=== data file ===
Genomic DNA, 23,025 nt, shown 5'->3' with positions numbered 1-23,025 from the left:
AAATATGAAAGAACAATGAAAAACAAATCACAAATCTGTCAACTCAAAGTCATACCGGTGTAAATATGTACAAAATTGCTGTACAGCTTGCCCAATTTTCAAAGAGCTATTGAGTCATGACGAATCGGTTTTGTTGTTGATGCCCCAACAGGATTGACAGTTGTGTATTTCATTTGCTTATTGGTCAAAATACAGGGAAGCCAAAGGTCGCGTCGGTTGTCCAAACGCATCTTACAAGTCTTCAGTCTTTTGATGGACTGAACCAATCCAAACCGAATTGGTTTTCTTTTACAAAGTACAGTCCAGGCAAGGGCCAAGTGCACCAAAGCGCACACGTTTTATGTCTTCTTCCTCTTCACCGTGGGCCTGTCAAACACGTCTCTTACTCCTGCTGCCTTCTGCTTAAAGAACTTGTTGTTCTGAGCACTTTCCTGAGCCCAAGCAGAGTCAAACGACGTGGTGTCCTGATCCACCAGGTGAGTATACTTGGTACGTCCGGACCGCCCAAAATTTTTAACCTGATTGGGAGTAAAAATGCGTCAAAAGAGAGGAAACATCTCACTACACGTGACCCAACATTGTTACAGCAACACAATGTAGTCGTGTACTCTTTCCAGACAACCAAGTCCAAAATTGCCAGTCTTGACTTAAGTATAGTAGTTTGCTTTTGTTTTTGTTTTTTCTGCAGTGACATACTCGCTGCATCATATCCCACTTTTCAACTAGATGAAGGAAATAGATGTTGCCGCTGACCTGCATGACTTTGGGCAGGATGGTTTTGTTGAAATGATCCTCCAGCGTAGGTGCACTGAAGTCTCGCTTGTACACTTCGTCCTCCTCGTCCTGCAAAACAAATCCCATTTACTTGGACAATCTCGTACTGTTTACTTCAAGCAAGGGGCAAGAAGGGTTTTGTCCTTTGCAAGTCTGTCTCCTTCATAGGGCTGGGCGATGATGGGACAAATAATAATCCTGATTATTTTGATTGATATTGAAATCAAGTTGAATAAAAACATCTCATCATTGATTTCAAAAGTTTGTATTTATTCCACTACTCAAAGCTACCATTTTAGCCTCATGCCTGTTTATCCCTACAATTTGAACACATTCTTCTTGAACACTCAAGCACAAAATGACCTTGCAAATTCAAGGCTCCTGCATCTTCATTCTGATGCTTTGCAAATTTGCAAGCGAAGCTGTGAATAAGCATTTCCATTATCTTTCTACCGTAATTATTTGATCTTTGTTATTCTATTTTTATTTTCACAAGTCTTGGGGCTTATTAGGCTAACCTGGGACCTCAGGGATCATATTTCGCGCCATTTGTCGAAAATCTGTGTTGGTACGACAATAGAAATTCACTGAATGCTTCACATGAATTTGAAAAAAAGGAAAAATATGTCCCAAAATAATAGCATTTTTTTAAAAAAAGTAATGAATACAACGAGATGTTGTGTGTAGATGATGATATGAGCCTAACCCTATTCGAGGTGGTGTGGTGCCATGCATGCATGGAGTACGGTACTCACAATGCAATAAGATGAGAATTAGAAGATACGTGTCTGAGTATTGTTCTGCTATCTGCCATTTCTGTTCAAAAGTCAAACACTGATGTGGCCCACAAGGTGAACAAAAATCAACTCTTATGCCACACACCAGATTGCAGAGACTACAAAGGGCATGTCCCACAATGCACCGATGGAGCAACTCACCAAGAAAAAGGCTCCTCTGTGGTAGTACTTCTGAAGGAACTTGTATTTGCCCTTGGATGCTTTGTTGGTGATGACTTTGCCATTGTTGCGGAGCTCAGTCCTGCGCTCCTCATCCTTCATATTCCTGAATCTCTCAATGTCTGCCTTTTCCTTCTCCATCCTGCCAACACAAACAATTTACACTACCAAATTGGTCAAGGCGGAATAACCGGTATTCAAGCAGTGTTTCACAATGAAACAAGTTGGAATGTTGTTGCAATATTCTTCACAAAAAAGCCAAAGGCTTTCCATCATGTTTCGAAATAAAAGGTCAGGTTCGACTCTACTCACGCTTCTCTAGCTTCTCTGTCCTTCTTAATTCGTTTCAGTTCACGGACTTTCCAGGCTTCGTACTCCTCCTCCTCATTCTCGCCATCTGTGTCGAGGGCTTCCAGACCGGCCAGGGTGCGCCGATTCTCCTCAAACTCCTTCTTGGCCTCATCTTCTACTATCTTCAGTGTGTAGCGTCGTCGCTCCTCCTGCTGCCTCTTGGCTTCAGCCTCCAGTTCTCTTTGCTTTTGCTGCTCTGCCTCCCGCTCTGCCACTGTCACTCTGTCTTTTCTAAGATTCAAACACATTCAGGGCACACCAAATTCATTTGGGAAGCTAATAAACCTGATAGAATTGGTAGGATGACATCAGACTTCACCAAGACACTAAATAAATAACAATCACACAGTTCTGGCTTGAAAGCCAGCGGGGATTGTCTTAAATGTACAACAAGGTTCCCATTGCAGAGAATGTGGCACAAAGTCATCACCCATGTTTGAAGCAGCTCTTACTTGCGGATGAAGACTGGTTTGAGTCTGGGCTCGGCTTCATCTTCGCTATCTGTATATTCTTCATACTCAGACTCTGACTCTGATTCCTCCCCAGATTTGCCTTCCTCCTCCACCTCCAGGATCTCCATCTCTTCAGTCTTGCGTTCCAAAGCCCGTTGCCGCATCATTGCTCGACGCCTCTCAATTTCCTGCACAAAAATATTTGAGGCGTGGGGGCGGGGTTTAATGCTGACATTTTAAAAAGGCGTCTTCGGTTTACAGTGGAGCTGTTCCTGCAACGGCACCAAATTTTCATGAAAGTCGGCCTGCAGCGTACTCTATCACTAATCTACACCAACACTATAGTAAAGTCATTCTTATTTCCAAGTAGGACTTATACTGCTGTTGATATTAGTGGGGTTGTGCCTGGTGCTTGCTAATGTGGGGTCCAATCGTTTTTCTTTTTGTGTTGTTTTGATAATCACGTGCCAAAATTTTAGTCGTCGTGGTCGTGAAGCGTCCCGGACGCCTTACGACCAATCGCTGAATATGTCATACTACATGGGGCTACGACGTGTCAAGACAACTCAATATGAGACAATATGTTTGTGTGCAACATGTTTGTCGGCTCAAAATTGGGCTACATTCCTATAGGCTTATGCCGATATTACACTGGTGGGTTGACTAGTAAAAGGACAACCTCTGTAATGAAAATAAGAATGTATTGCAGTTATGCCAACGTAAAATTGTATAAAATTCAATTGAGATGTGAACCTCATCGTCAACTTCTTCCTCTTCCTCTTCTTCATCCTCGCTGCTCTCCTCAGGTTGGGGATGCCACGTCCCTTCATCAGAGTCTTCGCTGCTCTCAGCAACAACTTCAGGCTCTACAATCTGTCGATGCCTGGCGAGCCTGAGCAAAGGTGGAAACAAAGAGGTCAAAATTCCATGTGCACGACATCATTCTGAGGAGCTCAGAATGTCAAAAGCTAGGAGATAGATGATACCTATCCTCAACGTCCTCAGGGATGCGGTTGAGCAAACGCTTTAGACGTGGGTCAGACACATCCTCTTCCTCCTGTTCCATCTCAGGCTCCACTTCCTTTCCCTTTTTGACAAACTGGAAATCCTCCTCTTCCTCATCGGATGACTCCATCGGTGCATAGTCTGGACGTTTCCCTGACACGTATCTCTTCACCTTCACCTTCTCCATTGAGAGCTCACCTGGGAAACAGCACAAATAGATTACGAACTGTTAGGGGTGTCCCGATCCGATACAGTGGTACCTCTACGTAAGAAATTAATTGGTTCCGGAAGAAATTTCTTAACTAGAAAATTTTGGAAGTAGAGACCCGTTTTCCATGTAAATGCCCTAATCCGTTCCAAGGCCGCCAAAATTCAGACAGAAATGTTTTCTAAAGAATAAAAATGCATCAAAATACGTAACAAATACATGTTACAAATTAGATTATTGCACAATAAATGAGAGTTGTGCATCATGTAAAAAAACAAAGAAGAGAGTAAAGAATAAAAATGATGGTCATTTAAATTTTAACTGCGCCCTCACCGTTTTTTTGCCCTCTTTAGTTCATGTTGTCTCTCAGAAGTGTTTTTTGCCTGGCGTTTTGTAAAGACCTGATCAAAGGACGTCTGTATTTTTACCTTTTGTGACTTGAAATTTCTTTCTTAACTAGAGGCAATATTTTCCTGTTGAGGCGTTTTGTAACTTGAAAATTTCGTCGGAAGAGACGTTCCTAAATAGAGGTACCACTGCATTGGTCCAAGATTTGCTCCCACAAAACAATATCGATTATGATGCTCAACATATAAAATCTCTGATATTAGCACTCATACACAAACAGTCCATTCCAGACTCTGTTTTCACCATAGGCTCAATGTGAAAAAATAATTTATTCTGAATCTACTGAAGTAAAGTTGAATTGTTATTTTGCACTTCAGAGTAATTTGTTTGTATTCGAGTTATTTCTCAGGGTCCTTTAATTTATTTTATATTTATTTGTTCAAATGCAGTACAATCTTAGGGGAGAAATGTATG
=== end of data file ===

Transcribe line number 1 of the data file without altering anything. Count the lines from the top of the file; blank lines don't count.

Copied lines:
Genomic DNA, 23,025 nt, shown 5'->3' with positions numbered 1-23,025 from the left: